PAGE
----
Pasi says it is quite easy to get going and promotes the following method: “The best one is when teachers get to work as teams, designing teaching and learning together in multi-professional teams. And within the existing curriculum it’s very easy to find different competences and skills. I would encourage the teachers to collaborate and think together about what are the competences the kids will need in the future.”

Kaisa Library, Helsinki. Photo: Veikko Somerpuro

“A practical way to experience phenomenon based learning is to combine and integrate various kinds of school subjects, for example mathematics with arts, history and geography.”

Also, students get empowered to set up the own questions and goals. “They have to be involved in the process; to define what we do not know yet and what we want to know and learn, and need to learn to understand some phenomenon. Then one can continue using for example the case-based learning, project-based learning or students working in teams.”

In the example of Helsinki’s 130 schools almost all has implemented phenomenon-based learning to some extent. “Of course some are totally into this kind of model. Then we have some schools just taking their first couple of steps. I always say: It’s not just about the model; it’s about the pedagogical knowledge and the philosophy behind the model. So, it’s not just something that you implement as it is but it’s a philosophy of all learning and teaching.”

“The trickiest thing is that teachers sometimes have a sense that they will lose the control, because they must change their own profession and own mind-set; that it is more them being coaches and experts of learning and pedagogy,” says Pasi, in terms of the change implementation. “The information could be in the newspapers and the information is not in the teachers’ heads anymore or in the school books and this is the big transition so teachers have to change their mind-set that it’s no longer so much about them being experts in the subject domain anymore.”

Kaisa Library, Helsinki. Photo: Veikko Somerpuro

Different skills
Even in Finland this is nothing short of challenging: “In fact it has meant a huge shift also there, because Finnish teachers are very traditional and our education system is very traditional – way more than in for instance Sweden. Still, we have managed to change it step by step. It’s not any easy process and of course it takes time.”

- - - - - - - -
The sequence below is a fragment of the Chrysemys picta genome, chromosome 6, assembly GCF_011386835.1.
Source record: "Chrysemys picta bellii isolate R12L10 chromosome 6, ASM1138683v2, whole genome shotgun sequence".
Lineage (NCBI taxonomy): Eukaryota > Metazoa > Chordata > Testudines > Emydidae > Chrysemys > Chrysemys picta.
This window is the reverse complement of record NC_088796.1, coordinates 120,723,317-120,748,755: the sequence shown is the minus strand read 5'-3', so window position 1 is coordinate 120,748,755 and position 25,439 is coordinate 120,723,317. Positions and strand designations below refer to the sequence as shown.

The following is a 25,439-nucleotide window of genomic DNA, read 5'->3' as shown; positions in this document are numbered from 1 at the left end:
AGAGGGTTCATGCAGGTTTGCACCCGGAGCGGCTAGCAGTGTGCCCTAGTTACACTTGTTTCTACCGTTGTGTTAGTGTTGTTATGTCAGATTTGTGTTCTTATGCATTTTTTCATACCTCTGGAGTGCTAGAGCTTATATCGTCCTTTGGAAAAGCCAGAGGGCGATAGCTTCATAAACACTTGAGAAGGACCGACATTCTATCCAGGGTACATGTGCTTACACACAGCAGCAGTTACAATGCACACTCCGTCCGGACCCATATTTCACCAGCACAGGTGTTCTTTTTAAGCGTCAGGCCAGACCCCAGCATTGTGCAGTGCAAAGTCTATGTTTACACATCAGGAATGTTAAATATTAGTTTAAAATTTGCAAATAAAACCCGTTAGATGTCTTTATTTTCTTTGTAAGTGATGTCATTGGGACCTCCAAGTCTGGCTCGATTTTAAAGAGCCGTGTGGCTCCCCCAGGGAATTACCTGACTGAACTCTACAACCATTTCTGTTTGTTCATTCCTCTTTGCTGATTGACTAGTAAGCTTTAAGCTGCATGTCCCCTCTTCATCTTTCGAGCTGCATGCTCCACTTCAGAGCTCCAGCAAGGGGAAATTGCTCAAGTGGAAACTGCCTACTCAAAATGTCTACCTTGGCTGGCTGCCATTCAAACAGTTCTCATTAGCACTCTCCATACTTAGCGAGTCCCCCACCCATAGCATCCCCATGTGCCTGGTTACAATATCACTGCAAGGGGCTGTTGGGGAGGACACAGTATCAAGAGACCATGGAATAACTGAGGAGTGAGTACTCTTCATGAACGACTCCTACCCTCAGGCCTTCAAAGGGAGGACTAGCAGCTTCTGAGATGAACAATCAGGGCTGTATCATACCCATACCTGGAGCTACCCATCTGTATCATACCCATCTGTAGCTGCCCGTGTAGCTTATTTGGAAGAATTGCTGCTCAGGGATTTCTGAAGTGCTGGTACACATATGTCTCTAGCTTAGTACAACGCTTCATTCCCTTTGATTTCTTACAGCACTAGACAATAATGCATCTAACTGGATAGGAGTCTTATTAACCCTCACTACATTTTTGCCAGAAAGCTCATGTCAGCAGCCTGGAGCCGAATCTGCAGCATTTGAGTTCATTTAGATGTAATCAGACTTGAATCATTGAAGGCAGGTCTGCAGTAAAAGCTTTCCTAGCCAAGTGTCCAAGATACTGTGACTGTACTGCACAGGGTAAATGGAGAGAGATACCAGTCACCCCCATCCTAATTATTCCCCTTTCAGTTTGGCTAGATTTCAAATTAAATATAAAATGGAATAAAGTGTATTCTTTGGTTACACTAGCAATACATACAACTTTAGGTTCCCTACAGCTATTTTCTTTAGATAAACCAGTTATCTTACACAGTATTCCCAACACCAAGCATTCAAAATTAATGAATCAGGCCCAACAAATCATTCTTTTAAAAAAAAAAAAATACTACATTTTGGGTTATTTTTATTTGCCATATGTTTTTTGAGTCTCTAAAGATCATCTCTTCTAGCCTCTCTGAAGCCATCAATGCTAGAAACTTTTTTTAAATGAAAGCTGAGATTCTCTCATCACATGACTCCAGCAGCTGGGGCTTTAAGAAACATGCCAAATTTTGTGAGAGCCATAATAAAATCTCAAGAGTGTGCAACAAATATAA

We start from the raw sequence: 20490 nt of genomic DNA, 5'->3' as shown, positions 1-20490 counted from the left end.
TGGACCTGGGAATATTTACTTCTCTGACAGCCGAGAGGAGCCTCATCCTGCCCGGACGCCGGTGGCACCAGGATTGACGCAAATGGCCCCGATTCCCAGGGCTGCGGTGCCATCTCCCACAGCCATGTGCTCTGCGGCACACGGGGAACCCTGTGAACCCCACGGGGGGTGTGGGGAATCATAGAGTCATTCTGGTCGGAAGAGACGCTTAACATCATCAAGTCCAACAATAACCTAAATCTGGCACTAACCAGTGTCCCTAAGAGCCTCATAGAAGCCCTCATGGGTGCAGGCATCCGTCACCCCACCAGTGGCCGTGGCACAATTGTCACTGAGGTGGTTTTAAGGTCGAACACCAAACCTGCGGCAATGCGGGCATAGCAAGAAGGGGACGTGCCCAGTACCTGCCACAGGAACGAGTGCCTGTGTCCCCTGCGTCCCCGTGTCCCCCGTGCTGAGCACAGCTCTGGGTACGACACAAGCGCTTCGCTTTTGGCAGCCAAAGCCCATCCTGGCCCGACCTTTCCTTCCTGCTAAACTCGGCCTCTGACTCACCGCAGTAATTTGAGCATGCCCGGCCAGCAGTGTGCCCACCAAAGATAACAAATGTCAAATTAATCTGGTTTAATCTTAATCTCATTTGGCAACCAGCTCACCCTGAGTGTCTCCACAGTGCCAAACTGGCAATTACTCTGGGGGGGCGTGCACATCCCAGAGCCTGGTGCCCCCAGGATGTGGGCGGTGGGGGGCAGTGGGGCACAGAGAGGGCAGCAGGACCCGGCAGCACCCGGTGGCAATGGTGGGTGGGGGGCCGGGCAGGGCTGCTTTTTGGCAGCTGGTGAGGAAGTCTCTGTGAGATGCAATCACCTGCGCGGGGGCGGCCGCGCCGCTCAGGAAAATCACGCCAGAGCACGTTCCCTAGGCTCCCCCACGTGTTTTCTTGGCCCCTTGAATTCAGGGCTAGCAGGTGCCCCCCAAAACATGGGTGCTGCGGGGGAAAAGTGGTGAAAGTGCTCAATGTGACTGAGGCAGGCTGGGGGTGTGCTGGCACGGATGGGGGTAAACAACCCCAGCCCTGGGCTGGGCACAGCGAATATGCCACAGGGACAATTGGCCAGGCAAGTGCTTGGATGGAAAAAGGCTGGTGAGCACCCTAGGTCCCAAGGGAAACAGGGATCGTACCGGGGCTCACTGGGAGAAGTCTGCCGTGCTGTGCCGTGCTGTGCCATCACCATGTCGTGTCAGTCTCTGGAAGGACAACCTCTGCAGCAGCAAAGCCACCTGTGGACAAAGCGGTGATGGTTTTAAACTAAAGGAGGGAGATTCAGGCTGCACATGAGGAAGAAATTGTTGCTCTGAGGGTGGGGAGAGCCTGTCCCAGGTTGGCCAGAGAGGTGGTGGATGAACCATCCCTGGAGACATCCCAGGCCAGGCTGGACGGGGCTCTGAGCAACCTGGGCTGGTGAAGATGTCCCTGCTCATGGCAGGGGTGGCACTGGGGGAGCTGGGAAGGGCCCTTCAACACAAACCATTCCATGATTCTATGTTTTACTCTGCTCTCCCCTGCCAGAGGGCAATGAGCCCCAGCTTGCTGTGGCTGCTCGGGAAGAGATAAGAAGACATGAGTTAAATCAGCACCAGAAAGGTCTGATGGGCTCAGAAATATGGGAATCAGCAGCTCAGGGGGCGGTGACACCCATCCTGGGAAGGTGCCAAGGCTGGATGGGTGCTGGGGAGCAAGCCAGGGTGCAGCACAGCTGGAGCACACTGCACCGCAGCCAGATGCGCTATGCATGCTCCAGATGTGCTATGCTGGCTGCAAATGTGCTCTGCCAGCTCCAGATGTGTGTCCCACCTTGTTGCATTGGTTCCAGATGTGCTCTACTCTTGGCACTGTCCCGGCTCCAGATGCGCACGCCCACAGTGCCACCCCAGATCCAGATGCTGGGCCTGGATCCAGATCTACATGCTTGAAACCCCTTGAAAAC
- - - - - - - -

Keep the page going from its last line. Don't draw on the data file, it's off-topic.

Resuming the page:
“Eventually teachers will need to have different skills in the future in order to provide the students with these. In Finland we have a nice model how we help the teachers with in-service training.”

As for information technology it can be used to enrich teaching and increase its methodical diversity. “But it’s also about how to use the technology. A big question is what kind of pedagogical processes we can enable via digital technology. And what is the pedagogical added value? And I always say: We do with the technology something that is impossible to do with a pen and paper. Then we get the new idea how the technology can be a tool for our thinking and learning and is more or less a cognitive tool.”

The book phenomenon-based learning book helps with the decision to develop schools and learning environments. It is even more important to know how to take the first steps in development, how to start the development and what to invest in – so that the change process can begin, states the authors.

“You cannot copy the system as it is but it can give you ideas and new tools how to develop your own school or school district. That was our idea: to have tools for thinking, a base for the development of new ideas and making the local development. I believe that we have to empower the schools to develop themselves. Anyone else cannot develop; it has to be the teachers and principals in the schools,” states Pasi.

The on-going digital transformation is really the trigger. “And it’s a really big issue because we also realise that with the existing education methods and system we train our kids to compete with computers in the future, but will lose that competition. So we have to think up some skills that the kids will need in order to do something that computers cannot replace. I am a bit worried that not all realise how big he change from digitalisation will be and how much it will be change the professions in the future.”

About Joakim Persson

Freelance business and lifestyle photojournalist